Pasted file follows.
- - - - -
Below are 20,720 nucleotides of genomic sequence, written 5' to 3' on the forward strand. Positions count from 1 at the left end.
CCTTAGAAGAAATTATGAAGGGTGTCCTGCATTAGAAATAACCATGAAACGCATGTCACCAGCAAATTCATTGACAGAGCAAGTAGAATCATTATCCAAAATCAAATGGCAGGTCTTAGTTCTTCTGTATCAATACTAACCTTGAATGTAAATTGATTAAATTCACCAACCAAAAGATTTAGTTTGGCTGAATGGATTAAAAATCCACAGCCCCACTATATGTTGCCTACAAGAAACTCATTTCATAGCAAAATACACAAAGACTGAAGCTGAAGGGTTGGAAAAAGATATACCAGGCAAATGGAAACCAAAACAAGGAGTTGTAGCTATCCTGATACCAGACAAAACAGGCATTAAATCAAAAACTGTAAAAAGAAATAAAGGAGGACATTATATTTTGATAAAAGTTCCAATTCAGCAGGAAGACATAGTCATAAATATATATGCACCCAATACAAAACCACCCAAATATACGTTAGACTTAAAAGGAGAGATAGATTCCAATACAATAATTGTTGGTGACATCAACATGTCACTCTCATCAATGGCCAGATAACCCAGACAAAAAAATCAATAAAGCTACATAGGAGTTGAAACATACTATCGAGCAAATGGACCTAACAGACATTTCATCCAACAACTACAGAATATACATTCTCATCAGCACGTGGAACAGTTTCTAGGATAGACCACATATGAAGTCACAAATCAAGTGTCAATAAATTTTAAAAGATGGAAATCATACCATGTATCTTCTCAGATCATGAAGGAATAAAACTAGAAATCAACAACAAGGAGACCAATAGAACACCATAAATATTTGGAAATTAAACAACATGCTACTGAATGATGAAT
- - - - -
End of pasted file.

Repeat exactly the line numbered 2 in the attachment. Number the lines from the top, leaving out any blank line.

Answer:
CCTTAGAAGAAATTATGAAGGGTGTCCTGCATTAGAAATAACCATGAAACGCATGTCACCAGCAAATTCATTGACAGAGCAAGTAGAATCATTATCCAAAATCAAATGGCAGGTCTTAGTTCTTCTGTATCAATACTAACCTTGAATGTAAATTGATTAAATTCACCAACCAAAAGATTTAGTTTGGCTGAATGGATTAAAAATCCACAGCCCCACTATATGTTGCCTACAAGAAACTCATTTCATAGCAAAATACACAAAGACTGAAGCTGAAGGGTTGGAAAAAGATATACCAGGCAAATGGAAACCAAAACAAGGAGTTGTAGCTATCCTGATACCAGACAAAACAGGCATTAAATCAAAAACTGTAAAAAGAAATAAAGGAGGACATTATATTTTGATAAAAGTTCCAATTCAGCAGGAAGACATAGTCATAAATATATATGCACCCAATACAAAACCACCCAAATATACGTTAGACTTAAAAGGAGAGATAGATTCCAATACAATAATTGTTGGTGACATCAACATGTCACTCTCATCAATGGCCAGATAACCCAGACAAAAAAATCAATAAAGCTACATAGGAGTTGAAACATACTATCGAGCAAATGGACCTAACAGACATTTCATCCAACAACTACAGAATATACATTCTCATCAGCACGTGGAACAGTTTCTAGGATAGACCACATATGAAGTCACAAATCAAGTGTCAATAAATTTTAAAAGATGGAAATCATACCATGTATCTTCTCAGATCATGAAGGAATAAAACTAGAAATCAACAACAAGGAGACCAATAGAACACCATAAATATTTGGAAATTAAACAACATGCTACTGAATGATGAAT